Protein kinase C: a physiological mediator of enhanced transmitter output

Prog Neurobiol. 1998 Aug;55(5):463-75. doi: 10.1016/s0301-0082(98)00017-3.


Protein kinase C (PKC), activated by either diacylglycerol and/or arachidonic acid, through the activation of presynaptic receptors or nerve or nerve depolarization is involved is involved in the enhancement of transmitter release from many neural types. This facilities is most likely mediated by the phosphorylation of proteins involved in vesicle dynamics although a role for ion channels cannot be ruled out. PKC is not fundamental to the release process but rather has a modulatory role of PKC is to help maintain transmitter output during prolonged or elevated levels of activation and this seems to parallel suggestions that PKC is involved in the movement of reserve pools of vesicles into release-study sites. presynaptic facilitatory actions mediated by PKC are also involved in integrated modulatory functions such as long term potentiation, again where it elevates or maintains transmitter output. Although studies have tried to identify specific roles for various PKC isoforms, the actions of phorbol esters in elevators transmitter release do not fit with known potencies on individual isoforms and lit suggests that PKC may be located at an intraneuronal location which is difficult to access for lipophilic phorbol esters and further work is required in this area.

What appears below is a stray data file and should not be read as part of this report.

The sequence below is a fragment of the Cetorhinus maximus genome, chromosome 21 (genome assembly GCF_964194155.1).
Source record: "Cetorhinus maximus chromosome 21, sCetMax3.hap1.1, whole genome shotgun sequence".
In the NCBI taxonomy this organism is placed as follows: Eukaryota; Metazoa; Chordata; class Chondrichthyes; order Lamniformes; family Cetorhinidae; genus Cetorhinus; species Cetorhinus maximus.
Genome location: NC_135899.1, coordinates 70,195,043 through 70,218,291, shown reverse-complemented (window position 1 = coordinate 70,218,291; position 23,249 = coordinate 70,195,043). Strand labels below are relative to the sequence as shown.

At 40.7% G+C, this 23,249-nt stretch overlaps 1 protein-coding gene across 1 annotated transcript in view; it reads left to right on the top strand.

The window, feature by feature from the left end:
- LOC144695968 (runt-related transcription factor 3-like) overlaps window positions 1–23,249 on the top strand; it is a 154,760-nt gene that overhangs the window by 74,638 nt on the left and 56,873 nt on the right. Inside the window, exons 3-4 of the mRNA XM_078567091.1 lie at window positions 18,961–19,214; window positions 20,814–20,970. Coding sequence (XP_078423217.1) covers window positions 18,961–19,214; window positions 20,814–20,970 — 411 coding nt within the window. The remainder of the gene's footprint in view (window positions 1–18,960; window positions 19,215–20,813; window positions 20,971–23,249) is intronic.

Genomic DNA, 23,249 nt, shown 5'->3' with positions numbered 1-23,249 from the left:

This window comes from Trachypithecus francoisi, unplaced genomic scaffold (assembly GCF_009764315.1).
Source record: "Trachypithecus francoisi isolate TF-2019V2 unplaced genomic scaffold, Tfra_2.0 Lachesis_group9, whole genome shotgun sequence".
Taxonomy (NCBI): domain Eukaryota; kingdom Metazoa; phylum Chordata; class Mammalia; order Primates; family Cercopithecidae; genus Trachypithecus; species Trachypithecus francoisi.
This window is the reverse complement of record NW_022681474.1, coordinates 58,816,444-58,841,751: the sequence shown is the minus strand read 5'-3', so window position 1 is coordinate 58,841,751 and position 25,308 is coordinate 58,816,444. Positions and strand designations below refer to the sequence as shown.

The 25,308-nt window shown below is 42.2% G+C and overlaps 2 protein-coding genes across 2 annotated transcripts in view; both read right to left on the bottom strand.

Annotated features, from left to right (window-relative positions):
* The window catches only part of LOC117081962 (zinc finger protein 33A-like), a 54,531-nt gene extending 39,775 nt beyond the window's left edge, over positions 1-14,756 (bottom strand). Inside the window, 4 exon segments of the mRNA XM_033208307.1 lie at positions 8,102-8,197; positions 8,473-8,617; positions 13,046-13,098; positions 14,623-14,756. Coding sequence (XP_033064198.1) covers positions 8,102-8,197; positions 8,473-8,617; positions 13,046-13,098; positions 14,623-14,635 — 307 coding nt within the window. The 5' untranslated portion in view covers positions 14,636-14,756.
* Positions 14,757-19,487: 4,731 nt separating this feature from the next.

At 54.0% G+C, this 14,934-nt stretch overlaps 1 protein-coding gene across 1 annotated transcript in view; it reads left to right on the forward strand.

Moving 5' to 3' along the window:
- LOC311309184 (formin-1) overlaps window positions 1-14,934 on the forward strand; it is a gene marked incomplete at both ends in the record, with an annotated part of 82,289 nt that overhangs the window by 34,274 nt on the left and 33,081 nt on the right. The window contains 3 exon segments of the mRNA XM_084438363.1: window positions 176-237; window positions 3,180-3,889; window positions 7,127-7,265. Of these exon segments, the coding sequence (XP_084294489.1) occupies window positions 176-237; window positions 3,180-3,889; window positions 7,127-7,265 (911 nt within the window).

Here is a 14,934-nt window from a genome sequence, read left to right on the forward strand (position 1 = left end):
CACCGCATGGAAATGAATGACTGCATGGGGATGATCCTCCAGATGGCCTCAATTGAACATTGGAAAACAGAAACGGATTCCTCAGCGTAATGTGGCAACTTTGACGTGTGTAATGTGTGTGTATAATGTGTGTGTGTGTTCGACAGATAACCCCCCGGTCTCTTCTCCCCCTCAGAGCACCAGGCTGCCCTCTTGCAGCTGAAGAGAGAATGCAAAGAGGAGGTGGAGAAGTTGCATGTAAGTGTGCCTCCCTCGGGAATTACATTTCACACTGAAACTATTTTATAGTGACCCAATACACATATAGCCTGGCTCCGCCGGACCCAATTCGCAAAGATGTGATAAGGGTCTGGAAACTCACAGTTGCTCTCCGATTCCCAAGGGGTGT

Publication types

  • Review

MeSH terms

  • Animals
  • Enzyme Activation
  • Humans
  • Neurons / enzymology
  • Neurotransmitter Agents / metabolism*
  • Norepinephrine / metabolism
  • Protein Kinase C / physiology*
  • Receptors, Presynaptic / physiology
  • Substrate Specificity
  • Sympathetic Nervous System / physiology


  • Neurotransmitter Agents
  • Receptors, Presynaptic
  • Protein Kinase C
  • Norepinephrine